What does Memory allocation mean?

I use Linux Mint 21.2 and my machine is Intel Core i-7 6700 3.4GHZ.

I wrote a prime test in Python, and I checked it with large numbers.

It is like many tests, a variation of little Fermat, so I do some modular exponentiation like powmod(3, n-1, n).

I could testify that n = k * 2^k+1 is prime for k = 6679881.
This is no surprise since it is already proven prime.
My test needed 124 hours for this number with 2.010.852 digits.

Now I wanted to check the Fermat number, F_33, which is n = 2^(2^k)+1 with k = 33.
This number has ~2.500.000 digits.

If I run it, after some minutes, I get the following error:

NU MP: Cannot allocate memory (size=549755818000)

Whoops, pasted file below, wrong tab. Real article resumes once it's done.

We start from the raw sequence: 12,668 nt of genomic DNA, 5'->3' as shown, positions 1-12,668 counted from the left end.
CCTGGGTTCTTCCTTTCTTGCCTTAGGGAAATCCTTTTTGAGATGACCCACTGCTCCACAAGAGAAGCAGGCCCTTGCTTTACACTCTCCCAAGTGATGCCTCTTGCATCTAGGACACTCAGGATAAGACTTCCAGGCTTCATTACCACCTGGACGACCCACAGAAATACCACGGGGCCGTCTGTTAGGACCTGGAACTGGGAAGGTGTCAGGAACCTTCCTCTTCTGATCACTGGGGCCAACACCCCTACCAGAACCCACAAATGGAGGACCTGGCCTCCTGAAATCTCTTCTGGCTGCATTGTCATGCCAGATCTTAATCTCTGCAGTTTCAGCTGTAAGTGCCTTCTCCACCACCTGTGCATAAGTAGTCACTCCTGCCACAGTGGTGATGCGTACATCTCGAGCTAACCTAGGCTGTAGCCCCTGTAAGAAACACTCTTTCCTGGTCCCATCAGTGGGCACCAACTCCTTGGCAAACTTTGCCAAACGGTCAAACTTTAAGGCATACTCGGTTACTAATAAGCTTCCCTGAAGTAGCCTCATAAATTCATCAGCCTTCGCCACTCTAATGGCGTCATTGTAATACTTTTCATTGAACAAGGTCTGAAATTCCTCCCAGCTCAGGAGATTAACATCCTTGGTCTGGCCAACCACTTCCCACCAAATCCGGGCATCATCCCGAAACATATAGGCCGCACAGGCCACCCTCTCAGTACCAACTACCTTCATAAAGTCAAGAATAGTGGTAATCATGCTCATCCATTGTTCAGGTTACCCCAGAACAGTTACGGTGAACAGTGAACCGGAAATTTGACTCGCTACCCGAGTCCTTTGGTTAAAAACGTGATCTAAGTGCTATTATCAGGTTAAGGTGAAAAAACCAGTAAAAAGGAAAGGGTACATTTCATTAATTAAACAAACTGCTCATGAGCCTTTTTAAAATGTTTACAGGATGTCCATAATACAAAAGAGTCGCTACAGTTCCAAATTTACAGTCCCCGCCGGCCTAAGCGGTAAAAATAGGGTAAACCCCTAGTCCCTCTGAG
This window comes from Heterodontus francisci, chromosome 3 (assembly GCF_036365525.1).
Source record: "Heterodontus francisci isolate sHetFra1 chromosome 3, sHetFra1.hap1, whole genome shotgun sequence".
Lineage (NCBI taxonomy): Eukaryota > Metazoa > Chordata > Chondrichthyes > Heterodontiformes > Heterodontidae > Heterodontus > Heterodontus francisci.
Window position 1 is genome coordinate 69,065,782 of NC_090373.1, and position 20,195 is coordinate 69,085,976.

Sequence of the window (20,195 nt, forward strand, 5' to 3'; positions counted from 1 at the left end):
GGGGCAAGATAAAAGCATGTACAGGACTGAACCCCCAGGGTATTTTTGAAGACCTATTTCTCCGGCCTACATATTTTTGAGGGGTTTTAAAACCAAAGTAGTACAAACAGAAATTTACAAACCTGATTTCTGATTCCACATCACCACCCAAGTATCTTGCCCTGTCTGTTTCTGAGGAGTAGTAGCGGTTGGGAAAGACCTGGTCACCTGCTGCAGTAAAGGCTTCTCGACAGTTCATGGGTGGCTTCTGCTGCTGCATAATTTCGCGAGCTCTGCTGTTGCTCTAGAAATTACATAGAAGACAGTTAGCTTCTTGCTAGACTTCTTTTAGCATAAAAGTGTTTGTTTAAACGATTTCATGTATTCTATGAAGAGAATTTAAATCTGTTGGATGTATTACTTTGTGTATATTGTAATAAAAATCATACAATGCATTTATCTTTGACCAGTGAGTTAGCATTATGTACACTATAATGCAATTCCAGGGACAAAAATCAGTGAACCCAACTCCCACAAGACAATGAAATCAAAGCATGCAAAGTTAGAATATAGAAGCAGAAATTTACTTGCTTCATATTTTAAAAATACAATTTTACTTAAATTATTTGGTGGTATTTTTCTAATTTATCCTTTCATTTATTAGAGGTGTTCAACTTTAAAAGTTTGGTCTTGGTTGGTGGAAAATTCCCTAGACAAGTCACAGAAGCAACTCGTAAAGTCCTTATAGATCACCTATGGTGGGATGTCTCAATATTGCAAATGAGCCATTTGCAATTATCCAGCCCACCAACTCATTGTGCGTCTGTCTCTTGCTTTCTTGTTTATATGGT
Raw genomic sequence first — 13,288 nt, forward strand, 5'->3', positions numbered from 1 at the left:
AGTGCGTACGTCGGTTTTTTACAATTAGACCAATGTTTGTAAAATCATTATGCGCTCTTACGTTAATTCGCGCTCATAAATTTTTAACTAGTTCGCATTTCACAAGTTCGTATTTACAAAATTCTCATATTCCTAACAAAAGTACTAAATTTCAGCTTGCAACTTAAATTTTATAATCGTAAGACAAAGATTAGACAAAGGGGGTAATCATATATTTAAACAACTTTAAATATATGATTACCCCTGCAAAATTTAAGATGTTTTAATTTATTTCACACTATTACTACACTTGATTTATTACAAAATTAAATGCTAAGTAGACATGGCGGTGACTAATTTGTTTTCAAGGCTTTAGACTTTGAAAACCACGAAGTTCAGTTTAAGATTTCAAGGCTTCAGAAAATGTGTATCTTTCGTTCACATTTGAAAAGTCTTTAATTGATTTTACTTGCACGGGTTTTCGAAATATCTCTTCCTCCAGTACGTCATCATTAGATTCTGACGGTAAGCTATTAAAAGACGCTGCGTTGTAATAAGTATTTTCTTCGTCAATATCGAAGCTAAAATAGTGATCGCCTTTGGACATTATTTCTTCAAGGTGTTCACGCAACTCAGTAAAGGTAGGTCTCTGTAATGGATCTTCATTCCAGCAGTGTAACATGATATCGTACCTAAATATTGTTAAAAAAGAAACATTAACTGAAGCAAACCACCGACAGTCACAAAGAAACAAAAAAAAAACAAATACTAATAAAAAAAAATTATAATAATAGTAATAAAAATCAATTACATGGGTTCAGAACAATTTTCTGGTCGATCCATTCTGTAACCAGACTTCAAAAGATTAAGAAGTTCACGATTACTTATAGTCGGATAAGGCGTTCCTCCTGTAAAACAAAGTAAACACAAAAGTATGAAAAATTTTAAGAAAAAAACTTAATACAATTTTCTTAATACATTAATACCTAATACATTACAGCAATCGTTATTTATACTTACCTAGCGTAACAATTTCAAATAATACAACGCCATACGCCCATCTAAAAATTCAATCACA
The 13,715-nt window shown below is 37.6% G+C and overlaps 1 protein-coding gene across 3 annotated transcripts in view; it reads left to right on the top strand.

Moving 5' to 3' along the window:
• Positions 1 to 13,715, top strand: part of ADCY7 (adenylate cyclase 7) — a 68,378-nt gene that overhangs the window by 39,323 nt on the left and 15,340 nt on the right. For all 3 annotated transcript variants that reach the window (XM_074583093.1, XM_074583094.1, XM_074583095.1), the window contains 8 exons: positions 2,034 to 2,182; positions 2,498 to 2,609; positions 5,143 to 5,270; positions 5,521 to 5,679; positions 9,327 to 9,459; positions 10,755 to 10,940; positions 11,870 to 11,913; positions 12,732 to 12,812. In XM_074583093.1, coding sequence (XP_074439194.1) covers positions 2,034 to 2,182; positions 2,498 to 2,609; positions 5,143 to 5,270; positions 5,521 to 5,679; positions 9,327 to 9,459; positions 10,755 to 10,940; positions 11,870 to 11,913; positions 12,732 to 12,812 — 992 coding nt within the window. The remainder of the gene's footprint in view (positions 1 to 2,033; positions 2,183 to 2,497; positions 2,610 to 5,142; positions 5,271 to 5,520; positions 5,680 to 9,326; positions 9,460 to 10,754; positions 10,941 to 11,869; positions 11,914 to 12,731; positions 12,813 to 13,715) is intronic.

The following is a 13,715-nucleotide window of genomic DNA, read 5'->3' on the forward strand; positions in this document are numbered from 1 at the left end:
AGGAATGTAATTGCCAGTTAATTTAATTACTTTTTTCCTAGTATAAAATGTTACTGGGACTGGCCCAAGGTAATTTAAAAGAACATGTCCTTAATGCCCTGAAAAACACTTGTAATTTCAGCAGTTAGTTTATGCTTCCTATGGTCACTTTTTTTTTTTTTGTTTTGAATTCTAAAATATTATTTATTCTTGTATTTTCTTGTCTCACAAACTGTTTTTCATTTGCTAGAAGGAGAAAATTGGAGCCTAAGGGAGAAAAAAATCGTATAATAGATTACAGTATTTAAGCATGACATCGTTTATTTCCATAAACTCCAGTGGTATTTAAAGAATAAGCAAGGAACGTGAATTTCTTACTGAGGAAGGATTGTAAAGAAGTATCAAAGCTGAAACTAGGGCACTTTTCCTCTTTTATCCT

bash: line 1: 19354 Aborted 
(core dumped)

Do I have a chance to run this test?

Asked By: Lereu


You’re trying to use 512GB of RAM. Either you optimize your program or you rent a server.

I don’t think swap could help you.

Answered By: Artem S. Tashkinov

It’s pretty much impossible that you would live to see the result, even if you could continue; you can’t, because what this error is telling you is that you ran out of ram.

Why I say you won’t ever see the end:

Let’s compare complexities:

n = k * 2^k+1 is prime for k = 6679881

6,679,881 is roughly 2²³ (in fact, that’s a safe upper bound) so your n≈22²³+ 6679881≈22²³

n = 2^(2^k)+1 with k = 33

Let’s divide that by the rough magnitude of your previous n to get a feeling for how many times later this problem is.

22³³ / 22²³ = 22³³-2²³ ≈ 22³³

In other words, your larger n is so much more complicated to check for primeness that the hour you wait off do irrelevant compared to the exponent of your new problem, it doesn’t even appear.

Answered By: sina bala
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